The release is available here as a pdf.
RR (Thanks to Nate Treadwell for this lead).
Arkansas judges - - - well, a panel of 13 retired judges including retired justices from the state's highest court - - - said they are opposed to a ballot measure banning unmarried persons from becoming foster or adoptive parents.
The news report by Andrew DeMillo in Arkansas' Baxter Bulletin.com is here.
Monday, October 6, 2008
Polygamy is a "hot topic" in family law scholarship (as well as in the popular media). A few great looking articles with their SSRN abstracts:
Abstract: Legal doctrines banning polygamy grew out of nineteenth century Americans' view that Mormons betrayed the nation by engaging in conduct associated with people of color. This article reveals the racial underpinnings of polygamy law by examining cartoons and other antipolygamy rhetoric of the time to demonstrate Sir Henry Maine's famous observation that the move in progressive societies is "from status to contract." It frames antipolygamists' contentions as a visceral defense of racial and sexual status in the face of encroaching contractual thinking. Polygamy, they reasoned, was "natural" for people of color but so "unnatural" for whites as to produce a new, degenerate race, licentious and submissive to despotism. The article suggests that the tension between status and contract, together with anthropologist Edward Said's concept of Orientalism, bridge the seemingly separate issues of Mormon polygamy and racial inferiority. In particular, Orientalism explains how the nation deprived overwhelmingly white Mormons of citizenship rights such as voting on grounds of racial inferiority.
"Polygamists Out of the Closet: Statutory Prohibitions Against Polygamy are Unconstitutional Under the Free Exercise Clause as Currently Interpreted"
KEITH SEALING, University of Louisville Brandeis School of Law
Abstract: The Romer v. Evans colloquy between Justices Kennedy and Scalia over the applicability of the nineteenth century polygamy cases to the more current debate over gay rights and same-sex marriages was of more than academic interest to the estimated 25,000 to 50,000 Fundamentalist Mormon practitioners of polygamy, as well as the nearly 1,000 Christian polygamists, and Islamic and African practitioners of polygamy. The degree to which divergent religious practices will be accommodated is of increasing importance in a nation where the variety of religions is changing and expanding from the once overwhelmingly Protestant Christian colonial era. Part I of this Article first discusses at the Romer v. Evans colloquy. Part II briefly explores the history of the mainstream Mormon Church including its adoption and later repudiation of polygamy. Part II also examines non-Mormon polygamy. Part III considers the scriptural basis for polygamy. Part IV analyzes four nineteenth century cases that still apparently stand as anti-polygamy precedent. Part V explores modern Free Exercise Clause jurisprudence and legislation. Part VI argues that the Free Exercise Clause protects religiously motivated polygamy for two separate but interrelated reasons. First, because marriage is a fundamental right, the situation presents a hybrid claim of interference with a fundamental right as well as a Free Exercise claim. Second, under Church of the Lukumi Babalu Aye v. City of Hialeah, the prohibitions are not of general applicability but rather are aimed at a specific religious practice because they are born of antipathy to the underlying religion.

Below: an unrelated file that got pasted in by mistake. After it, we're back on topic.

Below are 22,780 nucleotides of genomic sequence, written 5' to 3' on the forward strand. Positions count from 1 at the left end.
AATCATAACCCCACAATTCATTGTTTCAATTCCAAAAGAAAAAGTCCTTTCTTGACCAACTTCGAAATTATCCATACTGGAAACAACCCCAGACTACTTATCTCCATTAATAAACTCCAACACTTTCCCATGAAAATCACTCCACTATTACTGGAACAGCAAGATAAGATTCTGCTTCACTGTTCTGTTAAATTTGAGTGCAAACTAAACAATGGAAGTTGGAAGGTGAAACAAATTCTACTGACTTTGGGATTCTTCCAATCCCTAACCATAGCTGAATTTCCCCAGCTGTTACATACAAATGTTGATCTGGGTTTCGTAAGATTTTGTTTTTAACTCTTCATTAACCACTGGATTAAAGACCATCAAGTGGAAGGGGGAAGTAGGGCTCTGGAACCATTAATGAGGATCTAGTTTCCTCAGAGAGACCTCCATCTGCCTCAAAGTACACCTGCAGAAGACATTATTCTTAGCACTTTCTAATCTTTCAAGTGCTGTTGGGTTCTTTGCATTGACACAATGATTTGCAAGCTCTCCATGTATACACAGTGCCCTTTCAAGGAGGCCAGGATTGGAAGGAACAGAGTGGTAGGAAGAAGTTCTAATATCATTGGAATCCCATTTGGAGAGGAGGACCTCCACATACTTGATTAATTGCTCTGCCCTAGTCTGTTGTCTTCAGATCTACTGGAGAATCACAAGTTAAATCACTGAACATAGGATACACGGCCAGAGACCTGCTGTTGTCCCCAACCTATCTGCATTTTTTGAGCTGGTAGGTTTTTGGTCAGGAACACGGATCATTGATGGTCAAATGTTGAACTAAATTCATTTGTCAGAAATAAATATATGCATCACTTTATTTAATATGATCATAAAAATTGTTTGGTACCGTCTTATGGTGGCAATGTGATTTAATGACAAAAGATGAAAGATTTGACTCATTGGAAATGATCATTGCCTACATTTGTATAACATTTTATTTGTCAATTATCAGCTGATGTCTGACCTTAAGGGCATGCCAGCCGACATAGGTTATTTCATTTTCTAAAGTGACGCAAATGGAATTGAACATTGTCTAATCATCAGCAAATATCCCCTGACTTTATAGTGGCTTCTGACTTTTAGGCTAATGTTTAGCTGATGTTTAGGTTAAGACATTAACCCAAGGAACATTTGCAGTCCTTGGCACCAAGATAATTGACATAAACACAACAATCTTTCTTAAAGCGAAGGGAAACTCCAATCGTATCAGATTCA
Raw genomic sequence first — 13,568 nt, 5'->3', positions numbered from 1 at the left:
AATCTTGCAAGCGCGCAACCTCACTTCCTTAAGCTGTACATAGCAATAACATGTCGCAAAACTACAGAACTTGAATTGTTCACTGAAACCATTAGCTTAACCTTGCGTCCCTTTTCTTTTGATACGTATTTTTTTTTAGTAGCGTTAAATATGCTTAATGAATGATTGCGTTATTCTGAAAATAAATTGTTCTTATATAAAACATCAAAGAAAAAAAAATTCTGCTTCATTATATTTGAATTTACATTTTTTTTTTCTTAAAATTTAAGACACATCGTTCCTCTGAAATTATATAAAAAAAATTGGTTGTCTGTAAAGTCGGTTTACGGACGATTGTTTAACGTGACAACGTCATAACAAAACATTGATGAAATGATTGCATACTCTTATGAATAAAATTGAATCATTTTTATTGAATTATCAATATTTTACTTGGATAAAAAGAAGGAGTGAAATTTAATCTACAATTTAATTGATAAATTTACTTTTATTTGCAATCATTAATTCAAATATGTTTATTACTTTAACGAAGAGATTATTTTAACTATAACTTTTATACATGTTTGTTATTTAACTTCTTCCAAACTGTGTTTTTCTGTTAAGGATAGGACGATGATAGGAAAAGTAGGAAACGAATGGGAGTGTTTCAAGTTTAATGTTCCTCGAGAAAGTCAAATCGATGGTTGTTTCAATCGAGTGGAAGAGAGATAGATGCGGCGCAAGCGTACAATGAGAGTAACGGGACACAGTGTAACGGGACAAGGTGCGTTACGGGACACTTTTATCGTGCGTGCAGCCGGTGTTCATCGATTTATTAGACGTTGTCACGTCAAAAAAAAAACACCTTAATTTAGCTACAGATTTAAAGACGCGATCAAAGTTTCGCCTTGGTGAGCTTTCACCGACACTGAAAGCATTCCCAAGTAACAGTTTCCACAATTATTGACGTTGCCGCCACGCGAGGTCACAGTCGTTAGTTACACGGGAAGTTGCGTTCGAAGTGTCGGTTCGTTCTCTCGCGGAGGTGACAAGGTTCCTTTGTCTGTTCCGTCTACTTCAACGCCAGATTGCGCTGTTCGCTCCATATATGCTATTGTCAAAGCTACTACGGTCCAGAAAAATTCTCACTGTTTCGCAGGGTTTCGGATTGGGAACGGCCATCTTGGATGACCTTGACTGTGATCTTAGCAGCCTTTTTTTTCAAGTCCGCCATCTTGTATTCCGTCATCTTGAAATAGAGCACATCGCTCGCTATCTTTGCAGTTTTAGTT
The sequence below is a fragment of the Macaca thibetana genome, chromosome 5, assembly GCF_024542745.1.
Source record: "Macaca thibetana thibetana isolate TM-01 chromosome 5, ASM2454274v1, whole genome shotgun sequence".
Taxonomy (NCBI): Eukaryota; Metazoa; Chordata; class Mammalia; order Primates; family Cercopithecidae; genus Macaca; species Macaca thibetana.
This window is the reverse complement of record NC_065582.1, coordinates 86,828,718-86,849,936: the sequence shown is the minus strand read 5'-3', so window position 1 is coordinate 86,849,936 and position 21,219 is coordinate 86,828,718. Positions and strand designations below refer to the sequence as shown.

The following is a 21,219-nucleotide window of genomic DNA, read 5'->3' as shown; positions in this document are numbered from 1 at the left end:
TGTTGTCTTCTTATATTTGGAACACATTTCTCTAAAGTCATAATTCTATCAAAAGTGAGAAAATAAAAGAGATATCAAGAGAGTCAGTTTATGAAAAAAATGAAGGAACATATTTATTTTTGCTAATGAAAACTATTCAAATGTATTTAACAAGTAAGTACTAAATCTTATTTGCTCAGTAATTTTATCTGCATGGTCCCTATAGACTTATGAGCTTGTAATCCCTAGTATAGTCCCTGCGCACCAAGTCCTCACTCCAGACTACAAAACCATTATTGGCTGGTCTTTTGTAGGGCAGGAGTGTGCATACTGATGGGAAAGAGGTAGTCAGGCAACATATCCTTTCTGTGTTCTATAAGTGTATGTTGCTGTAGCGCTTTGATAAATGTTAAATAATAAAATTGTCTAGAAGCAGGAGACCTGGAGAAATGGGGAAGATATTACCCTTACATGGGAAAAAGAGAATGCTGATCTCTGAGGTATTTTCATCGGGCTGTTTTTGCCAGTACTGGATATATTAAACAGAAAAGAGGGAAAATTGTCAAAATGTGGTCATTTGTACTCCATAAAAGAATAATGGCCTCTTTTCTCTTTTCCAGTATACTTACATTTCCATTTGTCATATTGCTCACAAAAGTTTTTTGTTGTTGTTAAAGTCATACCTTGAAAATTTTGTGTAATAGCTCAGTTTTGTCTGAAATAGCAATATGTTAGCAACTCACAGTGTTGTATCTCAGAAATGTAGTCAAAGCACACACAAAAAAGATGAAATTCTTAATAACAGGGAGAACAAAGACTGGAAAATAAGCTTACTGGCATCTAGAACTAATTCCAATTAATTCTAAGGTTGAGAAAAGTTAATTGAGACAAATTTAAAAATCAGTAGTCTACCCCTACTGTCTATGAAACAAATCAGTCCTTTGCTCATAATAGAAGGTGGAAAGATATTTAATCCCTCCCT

PENELOPE ANDREWS, Valparaiso University School of Law
Abstract: This Comment contextualizes the issue of polygamous marriages within the South African constitutional paradigm, one committed unequivocally to the principle of equality. This Comment analyzes how South African law, European in origin, had to incorporate the laws and institutions of indigenous communities within the national legal framework, as part of the overall transformative legal project underway in the country since 1994. By focusing on the Recognition of Customary Marriages Act, this Comment examines such incorporation, while questioning its effect on the overall project of constitutionalism, human rights, and equality.
Sunday, October 5, 2008